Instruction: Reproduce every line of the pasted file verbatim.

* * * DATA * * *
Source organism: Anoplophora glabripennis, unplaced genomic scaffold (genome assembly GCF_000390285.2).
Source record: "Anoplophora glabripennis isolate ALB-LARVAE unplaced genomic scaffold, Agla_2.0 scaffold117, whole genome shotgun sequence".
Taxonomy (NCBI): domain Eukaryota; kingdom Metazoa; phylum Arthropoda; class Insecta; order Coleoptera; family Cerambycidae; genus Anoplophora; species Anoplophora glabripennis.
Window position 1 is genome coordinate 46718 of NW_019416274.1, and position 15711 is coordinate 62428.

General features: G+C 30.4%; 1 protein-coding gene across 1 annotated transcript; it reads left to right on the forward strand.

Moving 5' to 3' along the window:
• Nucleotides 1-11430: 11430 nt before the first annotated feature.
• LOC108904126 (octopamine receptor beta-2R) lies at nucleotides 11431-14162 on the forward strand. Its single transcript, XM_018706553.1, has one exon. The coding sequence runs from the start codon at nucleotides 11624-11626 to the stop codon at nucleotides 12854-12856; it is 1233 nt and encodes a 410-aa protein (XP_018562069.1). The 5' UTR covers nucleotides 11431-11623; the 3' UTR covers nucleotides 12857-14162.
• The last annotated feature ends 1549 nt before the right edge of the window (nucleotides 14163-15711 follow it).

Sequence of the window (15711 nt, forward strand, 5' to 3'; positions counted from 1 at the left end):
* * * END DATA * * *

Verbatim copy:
Source organism: Anoplophora glabripennis, unplaced genomic scaffold (genome assembly GCF_000390285.2).
Source record: "Anoplophora glabripennis isolate ALB-LARVAE unplaced genomic scaffold, Agla_2.0 scaffold117, whole genome shotgun sequence".
Taxonomy (NCBI): domain Eukaryota; kingdom Metazoa; phylum Arthropoda; class Insecta; order Coleoptera; family Cerambycidae; genus Anoplophora; species Anoplophora glabripennis.
Window position 1 is genome coordinate 46718 of NW_019416274.1, and position 15711 is coordinate 62428.

General features: G+C 30.4%; 1 protein-coding gene across 1 annotated transcript; it reads left to right on the forward strand.

Moving 5' to 3' along the window:
• Nucleotides 1-11430: 11430 nt before the first annotated feature.
• LOC108904126 (octopamine receptor beta-2R) lies at nucleotides 11431-14162 on the forward strand. Its single transcript, XM_018706553.1, has one exon. The coding sequence runs from the start codon at nucleotides 11624-11626 to the stop codon at nucleotides 12854-12856; it is 1233 nt and encodes a 410-aa protein (XP_018562069.1). The 5' UTR covers nucleotides 11431-11623; the 3' UTR covers nucleotides 12857-14162.
• The last annotated feature ends 1549 nt before the right edge of the window (nucleotides 14163-15711 follow it).

Sequence of the window (15711 nt, forward strand, 5' to 3'; positions counted from 1 at the left end):